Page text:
On Friday, the second day of our northern trip, we went to the Mole National Park. Even the road to there felt wild and african: red dirt, potholes in which a lion could hide, almost glowing from the heat of the sun.
In spite of the open-topped Jeeps and other heavy safari equipment on the roadside, we were to conquer the area by foot. This was actually the first occasion in which I used my fancy hat, and lots of sun screen. But protection was not only needed from the top: An armed guide covered our sides and boots could be rented for 5 cedis. This didn’t feel too necessary, since the ground was hot and dry and a little dusty at most. One detail made me wonder though: Our guide and all our IAESTE coordinators, who had done the trip multiple times before, got themselves some boots. Well, they didn’t have any in my size anyway.
We started off walking to a small village, inhabited by various kinds of Lizards, Monkeys and Warthogs.
The guide told us that there are also lions and hyenas in the park. We were obviously most keen on seeing an elephant, though, and that’s what we went looking for. I’m pretty proud to be able to honestly say I found the first one! Actually it was only minutes after we left the village. The guide had a place in mind and we were all heading there. I was in front of the group and looked back for some reason when I saw a big grey elephant butt disappearing behind a building. I told the guide and we turned around to track it down. We did!
Later on we also met a small elephant family.
They were drinking from a small puddle and that’s where we get back to the boots. After we took a bazillion elephant pictures, the guide led us further down into a really muddy and wet area. The water got deeper and deeper until it was about 2 inches (5cm) high and us no-boot wearers could merely jump from one almost-dry spot to another. I took a long way around with the italian guy and managed to keep my feet somewhat dry, but when we found back to the group we saw that most had given up and went straight through the water.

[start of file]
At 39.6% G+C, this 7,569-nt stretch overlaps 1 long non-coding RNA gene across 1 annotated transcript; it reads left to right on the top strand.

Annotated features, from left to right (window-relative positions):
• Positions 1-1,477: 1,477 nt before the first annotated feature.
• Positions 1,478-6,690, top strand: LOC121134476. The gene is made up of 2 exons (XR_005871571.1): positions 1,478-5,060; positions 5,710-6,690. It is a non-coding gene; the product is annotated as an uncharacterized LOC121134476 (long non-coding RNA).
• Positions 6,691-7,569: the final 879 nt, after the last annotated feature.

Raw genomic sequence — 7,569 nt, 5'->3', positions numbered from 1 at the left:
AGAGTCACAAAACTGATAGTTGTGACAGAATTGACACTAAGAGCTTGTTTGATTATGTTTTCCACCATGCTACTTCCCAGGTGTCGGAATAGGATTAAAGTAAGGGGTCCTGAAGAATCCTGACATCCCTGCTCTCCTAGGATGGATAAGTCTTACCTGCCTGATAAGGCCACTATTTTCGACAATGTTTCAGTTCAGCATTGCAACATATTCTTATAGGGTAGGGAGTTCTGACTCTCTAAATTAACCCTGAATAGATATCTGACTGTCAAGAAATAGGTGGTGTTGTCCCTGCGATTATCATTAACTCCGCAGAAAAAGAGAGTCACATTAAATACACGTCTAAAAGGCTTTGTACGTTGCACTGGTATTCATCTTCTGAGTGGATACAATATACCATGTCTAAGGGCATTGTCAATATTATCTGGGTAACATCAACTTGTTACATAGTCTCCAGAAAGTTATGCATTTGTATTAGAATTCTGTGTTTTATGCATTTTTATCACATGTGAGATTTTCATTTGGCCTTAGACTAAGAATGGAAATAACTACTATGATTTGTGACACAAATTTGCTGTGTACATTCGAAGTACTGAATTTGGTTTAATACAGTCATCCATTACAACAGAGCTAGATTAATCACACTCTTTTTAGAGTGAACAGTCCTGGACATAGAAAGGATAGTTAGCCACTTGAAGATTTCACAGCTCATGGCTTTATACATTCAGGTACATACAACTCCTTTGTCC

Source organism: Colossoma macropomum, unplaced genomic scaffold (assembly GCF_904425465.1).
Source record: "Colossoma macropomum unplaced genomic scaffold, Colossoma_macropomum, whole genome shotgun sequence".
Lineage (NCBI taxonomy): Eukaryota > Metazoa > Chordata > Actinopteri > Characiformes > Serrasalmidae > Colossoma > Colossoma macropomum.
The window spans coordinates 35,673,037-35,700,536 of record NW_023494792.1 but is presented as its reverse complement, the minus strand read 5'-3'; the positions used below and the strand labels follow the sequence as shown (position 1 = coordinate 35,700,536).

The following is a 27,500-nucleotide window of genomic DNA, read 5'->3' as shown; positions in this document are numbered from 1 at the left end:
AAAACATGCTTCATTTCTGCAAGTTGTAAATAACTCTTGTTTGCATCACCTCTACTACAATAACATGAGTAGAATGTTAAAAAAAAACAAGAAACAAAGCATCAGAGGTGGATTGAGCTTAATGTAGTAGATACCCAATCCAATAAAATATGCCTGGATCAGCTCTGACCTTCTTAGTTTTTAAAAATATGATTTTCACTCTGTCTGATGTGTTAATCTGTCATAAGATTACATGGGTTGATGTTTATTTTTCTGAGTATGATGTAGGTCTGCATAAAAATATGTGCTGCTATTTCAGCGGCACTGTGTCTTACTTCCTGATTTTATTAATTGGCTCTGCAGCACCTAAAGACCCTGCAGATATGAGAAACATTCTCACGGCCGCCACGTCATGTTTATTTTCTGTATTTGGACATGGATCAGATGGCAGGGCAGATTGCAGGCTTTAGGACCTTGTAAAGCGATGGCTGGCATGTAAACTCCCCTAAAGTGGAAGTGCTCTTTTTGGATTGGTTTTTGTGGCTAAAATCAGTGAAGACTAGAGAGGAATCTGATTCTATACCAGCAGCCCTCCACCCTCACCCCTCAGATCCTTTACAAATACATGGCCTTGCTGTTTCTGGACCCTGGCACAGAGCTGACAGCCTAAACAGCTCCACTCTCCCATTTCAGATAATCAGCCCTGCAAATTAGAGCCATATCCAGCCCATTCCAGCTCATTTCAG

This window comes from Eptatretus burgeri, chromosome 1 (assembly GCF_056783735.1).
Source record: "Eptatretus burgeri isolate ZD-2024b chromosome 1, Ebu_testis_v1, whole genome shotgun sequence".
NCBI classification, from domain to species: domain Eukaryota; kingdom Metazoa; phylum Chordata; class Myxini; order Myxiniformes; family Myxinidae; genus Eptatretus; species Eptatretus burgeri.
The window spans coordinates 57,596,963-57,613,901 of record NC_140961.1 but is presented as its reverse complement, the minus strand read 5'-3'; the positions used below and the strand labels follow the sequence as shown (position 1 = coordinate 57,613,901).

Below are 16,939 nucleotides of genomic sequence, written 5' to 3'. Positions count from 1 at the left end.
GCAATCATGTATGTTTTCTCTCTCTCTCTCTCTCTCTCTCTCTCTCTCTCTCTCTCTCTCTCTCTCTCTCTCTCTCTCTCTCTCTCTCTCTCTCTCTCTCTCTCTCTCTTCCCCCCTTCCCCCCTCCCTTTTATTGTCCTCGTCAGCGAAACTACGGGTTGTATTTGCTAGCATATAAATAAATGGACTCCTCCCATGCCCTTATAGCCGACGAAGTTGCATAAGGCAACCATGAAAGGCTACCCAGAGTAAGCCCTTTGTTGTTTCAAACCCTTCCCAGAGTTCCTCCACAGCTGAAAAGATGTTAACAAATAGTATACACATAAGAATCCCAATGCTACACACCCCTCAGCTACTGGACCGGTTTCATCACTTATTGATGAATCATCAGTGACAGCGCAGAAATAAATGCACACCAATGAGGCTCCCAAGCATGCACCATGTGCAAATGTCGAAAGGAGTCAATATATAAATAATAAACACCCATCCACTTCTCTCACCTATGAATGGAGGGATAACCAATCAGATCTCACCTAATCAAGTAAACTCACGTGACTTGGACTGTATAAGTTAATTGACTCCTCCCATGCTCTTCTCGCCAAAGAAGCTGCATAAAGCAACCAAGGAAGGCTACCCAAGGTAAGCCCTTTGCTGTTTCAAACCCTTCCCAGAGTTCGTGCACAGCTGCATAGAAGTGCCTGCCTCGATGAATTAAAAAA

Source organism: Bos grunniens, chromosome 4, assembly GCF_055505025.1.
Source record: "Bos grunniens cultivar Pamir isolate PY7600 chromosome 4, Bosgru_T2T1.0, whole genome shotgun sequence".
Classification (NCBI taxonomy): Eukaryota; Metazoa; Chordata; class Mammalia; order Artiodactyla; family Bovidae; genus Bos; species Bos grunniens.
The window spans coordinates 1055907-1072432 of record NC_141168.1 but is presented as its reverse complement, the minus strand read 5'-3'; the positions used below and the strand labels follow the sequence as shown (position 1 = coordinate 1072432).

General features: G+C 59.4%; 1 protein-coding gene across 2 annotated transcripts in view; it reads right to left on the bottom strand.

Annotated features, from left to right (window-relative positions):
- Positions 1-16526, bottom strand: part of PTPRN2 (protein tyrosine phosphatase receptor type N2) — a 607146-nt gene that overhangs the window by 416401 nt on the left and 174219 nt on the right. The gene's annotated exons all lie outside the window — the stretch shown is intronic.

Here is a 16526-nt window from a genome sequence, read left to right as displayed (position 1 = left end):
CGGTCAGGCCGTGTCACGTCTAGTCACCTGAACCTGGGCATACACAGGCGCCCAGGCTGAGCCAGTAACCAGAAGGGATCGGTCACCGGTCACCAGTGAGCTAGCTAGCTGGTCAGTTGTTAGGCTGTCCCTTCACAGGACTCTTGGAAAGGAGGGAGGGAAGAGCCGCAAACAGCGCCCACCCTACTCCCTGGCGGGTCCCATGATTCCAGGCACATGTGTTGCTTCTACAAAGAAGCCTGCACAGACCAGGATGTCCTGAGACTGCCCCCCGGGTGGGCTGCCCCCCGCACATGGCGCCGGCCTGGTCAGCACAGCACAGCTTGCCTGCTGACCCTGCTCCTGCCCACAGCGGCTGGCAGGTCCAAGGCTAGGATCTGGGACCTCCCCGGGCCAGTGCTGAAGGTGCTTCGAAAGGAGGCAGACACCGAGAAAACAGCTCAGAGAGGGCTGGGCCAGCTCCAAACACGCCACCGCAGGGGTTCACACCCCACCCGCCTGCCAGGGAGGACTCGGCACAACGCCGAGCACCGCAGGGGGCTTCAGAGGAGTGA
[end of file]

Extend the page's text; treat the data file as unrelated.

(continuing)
We went to a small lake to see some crocodiles, but unfortunately without success. And that was it, for the most part. Besides, I think, we saw a goat on the way
back to the bus. We cleaned our shoes at a tap outside on some camping area. As this was really necessary, I did it, too, and finally got my shoes also pretty wet in the process. Since we all had some form of sandals or flip-flops around, this was no problem at first. But when we wanted to leave, it got really uncomfortable inside the bus. The solution? we tied all the wet shoes to the rail on the top of our bus(outside), including socks and the lower legs of my zipping pants and more stuff. Great idea and we didn’t lose any!
We left the park and on the way to Tamale, a rather big city in the north, we visited Larabanga Mosque.
The mosque was built in the early 15th century and is still a holy place to local muslims. Most of us were not allowed to enter the mosque, although one of the IAESTE coordinators and one student could enter as they followed the Islam. In Ghana, the Islam has spread from the northern border, while Christianity reached the country over the sea from the south. This origin still influences the distribution of Christians and Moslems in Ghana. The former hold the majority in the south, the latter in the north. This has not led to many problems, since Ghanaians are very tolerant and both groups are able to live together happily. It was also no problem for us to find food in the north, as it is still Ramadan.
In Tamale we stayed in a catholic hostel and went out partying pretty soon. We spent the rest of the night at a very cool rooftop bar above Tamale. One girl of our group also had her birthday that day, so we did not let her sleep afterwards and continued partying at the hostel until around 3am. John, an austrian guy from our group, drank way too much until I brought him to the room I was sharing with him. He fell asleep instantly.
And that was it for the day. On Saturday we had to get up at 6, and John having had only 3 hours of sleep led to some interesting situations, stay tuned!